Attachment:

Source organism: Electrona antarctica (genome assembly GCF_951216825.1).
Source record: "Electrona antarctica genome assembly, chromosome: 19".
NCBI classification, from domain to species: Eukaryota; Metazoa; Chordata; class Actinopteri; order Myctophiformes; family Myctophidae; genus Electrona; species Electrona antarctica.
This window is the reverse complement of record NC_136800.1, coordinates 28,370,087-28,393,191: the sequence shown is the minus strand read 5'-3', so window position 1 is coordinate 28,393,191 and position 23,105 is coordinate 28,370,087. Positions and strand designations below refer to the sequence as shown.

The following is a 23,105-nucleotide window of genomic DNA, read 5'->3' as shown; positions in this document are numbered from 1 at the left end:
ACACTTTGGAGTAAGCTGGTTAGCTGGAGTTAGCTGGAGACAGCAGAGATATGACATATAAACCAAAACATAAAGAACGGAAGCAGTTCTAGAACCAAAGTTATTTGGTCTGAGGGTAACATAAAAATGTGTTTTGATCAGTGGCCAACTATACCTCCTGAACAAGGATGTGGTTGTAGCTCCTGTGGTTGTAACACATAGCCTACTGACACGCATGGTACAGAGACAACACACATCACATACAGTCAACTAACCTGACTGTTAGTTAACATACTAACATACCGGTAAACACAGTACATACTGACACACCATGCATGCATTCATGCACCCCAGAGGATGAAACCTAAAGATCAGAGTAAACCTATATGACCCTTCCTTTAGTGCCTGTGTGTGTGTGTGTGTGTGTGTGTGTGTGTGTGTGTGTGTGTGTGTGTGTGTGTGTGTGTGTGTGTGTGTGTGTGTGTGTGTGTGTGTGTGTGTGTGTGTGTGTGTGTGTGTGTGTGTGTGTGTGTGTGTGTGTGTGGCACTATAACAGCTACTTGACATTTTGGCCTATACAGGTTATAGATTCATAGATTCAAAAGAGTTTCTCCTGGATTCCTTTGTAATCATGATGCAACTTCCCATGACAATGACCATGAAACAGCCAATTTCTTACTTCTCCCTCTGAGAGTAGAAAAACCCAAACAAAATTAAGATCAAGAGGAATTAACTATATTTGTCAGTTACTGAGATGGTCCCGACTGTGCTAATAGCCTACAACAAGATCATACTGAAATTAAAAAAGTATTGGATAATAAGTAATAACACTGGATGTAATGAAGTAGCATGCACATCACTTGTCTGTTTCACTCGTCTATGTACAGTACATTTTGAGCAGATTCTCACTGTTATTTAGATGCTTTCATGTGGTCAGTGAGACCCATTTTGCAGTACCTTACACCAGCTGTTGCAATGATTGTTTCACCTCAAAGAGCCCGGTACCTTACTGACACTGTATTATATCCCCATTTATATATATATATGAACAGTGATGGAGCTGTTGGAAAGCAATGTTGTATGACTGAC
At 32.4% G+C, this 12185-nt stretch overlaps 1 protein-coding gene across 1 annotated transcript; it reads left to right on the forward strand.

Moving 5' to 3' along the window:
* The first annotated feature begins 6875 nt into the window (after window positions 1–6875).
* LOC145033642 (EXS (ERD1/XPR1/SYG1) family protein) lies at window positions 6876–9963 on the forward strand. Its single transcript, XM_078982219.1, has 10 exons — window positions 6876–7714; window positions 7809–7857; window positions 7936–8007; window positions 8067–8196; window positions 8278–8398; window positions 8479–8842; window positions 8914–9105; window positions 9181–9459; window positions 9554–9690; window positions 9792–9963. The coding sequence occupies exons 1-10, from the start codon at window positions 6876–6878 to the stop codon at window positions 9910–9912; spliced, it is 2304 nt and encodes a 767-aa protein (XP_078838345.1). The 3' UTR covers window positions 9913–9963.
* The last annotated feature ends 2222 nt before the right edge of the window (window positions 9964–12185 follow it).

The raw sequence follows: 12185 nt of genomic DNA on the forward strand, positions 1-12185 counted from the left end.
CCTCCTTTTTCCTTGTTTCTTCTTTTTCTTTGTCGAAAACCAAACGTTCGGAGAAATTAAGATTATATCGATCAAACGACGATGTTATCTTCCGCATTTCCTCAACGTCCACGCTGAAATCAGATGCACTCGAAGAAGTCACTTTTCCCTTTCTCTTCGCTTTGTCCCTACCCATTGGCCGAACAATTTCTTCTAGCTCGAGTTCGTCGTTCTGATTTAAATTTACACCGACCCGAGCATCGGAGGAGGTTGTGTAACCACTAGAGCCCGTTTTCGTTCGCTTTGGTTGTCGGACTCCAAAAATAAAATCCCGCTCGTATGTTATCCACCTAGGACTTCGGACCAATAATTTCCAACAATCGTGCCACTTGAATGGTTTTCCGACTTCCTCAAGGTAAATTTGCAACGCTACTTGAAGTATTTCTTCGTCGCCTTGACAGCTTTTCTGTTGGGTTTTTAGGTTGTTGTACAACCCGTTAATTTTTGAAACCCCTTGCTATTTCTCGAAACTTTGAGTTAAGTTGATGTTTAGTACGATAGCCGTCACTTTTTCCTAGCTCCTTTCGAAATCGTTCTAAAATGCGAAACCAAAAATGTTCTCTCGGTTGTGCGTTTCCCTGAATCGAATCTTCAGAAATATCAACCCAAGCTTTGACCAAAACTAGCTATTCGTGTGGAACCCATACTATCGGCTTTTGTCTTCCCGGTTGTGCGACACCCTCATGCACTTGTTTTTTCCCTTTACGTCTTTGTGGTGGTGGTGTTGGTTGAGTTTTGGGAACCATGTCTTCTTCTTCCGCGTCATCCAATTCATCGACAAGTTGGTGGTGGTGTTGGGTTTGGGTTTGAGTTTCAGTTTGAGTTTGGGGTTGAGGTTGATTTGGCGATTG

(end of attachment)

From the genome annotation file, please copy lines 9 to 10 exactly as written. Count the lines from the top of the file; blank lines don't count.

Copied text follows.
* The first annotated feature begins 6875 nt into the window (after window positions 1–6875).
* LOC145033642 (EXS (ERD1/XPR1/SYG1) family protein) lies at window positions 6876–9963 on the forward strand. Its single transcript, XM_078982219.1, has 10 exons — window positions 6876–7714; window positions 7809–7857; window positions 7936–8007; window positions 8067–8196; window positions 8278–8398; window positions 8479–8842; window positions 8914–9105; window positions 9181–9459; window positions 9554–9690; window positions 9792–9963. The coding sequence occupies exons 1-10, from the start codon at window positions 6876–6878 to the stop codon at window positions 9910–9912; spliced, it is 2304 nt and encodes a 767-aa protein (XP_078838345.1). The 3' UTR covers window positions 9913–9963.